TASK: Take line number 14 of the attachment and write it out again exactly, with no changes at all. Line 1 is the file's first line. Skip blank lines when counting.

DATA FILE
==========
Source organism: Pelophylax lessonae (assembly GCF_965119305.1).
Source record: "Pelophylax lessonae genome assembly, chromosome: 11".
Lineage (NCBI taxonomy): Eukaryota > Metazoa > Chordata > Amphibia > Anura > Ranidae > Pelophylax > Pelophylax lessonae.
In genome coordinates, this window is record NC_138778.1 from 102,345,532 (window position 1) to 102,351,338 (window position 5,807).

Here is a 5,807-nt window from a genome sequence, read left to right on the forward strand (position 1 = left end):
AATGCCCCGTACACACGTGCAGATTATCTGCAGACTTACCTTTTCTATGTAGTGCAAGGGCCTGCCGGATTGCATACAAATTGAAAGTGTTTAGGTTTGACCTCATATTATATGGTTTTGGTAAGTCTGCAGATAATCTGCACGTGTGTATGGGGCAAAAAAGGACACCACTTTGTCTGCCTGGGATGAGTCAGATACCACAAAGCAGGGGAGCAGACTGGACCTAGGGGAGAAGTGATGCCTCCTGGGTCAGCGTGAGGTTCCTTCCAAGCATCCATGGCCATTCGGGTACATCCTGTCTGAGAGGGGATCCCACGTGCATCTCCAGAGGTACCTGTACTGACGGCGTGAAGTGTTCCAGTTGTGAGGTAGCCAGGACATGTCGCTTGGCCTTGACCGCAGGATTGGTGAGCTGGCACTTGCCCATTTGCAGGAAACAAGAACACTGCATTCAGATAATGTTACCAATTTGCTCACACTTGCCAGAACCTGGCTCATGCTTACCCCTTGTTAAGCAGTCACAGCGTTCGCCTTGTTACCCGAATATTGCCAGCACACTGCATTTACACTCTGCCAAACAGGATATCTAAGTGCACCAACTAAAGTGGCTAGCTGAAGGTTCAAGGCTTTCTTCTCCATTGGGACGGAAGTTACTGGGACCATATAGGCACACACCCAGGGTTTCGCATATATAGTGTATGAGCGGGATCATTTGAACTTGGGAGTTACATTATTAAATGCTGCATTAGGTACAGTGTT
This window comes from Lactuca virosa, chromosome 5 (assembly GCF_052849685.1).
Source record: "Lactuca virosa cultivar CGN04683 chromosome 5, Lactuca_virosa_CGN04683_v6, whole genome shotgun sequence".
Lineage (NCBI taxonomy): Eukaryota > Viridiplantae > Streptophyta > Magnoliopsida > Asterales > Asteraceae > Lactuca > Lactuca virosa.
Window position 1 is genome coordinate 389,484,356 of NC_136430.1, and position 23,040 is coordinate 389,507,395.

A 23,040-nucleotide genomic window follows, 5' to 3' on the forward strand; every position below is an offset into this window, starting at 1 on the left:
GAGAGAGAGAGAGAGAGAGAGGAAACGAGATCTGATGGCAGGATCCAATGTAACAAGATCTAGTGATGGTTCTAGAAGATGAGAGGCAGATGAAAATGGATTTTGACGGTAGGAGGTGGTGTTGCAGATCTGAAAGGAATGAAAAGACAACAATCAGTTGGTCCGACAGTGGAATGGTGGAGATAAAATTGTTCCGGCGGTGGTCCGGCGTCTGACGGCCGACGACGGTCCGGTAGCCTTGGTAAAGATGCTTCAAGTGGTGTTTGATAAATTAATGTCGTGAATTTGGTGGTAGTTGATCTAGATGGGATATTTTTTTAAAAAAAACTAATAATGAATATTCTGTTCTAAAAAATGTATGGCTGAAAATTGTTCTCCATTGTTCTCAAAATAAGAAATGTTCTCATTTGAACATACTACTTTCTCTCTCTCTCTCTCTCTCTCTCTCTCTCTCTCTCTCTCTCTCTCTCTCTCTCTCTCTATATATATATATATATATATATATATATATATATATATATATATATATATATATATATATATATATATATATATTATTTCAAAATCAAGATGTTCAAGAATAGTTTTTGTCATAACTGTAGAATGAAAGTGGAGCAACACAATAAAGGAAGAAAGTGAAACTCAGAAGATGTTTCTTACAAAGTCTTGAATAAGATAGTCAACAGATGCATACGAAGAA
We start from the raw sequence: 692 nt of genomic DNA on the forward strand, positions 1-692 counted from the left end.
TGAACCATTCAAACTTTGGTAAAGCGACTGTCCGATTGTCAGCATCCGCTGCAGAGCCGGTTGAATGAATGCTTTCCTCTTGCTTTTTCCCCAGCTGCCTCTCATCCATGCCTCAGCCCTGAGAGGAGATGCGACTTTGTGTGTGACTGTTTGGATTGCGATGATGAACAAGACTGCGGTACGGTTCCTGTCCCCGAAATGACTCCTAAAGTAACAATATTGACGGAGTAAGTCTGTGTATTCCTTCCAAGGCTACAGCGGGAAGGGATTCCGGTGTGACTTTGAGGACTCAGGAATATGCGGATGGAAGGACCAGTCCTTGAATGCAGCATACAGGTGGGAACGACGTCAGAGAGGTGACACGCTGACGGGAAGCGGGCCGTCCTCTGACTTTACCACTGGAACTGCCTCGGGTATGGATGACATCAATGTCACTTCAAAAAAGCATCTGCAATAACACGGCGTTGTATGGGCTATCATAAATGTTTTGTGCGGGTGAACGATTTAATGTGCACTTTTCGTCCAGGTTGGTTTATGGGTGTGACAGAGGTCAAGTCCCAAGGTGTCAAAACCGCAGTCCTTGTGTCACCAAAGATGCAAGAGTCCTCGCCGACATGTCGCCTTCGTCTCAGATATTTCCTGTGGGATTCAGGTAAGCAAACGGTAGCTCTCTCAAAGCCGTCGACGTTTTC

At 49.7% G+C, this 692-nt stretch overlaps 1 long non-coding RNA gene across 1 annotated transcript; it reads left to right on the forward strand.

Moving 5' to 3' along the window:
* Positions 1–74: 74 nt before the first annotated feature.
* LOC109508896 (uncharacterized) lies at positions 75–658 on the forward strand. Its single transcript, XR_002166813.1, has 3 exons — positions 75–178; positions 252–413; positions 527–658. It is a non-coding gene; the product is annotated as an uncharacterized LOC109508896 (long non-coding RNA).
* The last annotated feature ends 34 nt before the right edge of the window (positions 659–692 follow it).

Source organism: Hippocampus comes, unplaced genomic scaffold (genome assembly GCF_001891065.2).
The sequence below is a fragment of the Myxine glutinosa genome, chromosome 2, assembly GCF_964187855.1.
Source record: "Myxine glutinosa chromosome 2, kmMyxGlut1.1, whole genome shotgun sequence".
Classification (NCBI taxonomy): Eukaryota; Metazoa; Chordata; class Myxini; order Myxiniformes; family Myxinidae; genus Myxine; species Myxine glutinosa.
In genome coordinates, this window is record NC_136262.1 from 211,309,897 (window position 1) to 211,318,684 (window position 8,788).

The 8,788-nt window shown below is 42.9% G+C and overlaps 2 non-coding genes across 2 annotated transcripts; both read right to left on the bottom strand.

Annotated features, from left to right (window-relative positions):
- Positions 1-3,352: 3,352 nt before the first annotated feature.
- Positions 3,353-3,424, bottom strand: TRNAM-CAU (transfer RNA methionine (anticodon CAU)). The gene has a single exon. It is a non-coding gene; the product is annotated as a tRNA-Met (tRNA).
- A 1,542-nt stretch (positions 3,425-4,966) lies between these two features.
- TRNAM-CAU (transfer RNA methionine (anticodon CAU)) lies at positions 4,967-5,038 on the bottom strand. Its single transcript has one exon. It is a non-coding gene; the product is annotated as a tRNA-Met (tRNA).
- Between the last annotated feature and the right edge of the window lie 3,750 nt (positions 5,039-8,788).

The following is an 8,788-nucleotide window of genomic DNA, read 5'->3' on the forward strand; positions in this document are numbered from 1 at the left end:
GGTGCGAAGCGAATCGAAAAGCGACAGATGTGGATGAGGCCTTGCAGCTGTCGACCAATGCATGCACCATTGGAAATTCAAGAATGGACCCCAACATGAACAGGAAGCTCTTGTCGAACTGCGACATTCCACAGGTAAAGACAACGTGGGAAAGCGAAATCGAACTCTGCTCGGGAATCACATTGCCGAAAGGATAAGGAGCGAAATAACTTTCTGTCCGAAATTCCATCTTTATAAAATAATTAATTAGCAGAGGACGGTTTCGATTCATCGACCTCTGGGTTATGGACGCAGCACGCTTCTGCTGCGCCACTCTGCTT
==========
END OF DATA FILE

TGAACCATTCAAACTTTGGTAAAGCGACTGTCCGATTGTCAGCATCCGCTGCAGAGCCGGTTGAATGAATGCTTTCCTCTTGCTTTTTCCCCAGCTGCCTCTCATCCATGCCTCAGCCCTGAGAGGAGATGCGACTTTGTGTGTGACTGTTTGGATTGCGATGATGAACAAGACTGCGGTACGGTTCCTGTCCCCGAAATGACTCCTAAAGTAACAATATTGACGGAGTAAGTCTGTGTATTCCTTCCAAGGCTACAGCGGGAAGGGATTCCGGTGTGACTTTGAGGACTCAGGAATATGCGGATGGAAGGACCAGTCCTTGAATGCAGCATACAGGTGGGAACGACGTCAGAGAGGTGACACGCTGACGGGAAGCGGGCCGTCCTCTGACTTTACCACTGGAACTGCCTCGGGTATGGATGACATCAATGTCACTTCAAAAAAGCATCTGCAATAACACGGCGTTGTATGGGCTATCATAAATGTTTTGTGCGGGTGAACGATTTAATGTGCACTTTTCGTCCAGGTTGGTTTATGGGTGTGACAGAGGTCAAGTCCCAAGGTGTCAAAACCGCAGTCCTTGTGTCACCAAAGATGCAAGAGTCCTCGCCGACATGTCGCCTTCGTCTCAGATATTTCCTGTGGGATTCAGGTAAGCAAACGGTAGCTCTCTCAAAGCCGTCGACGTTTTC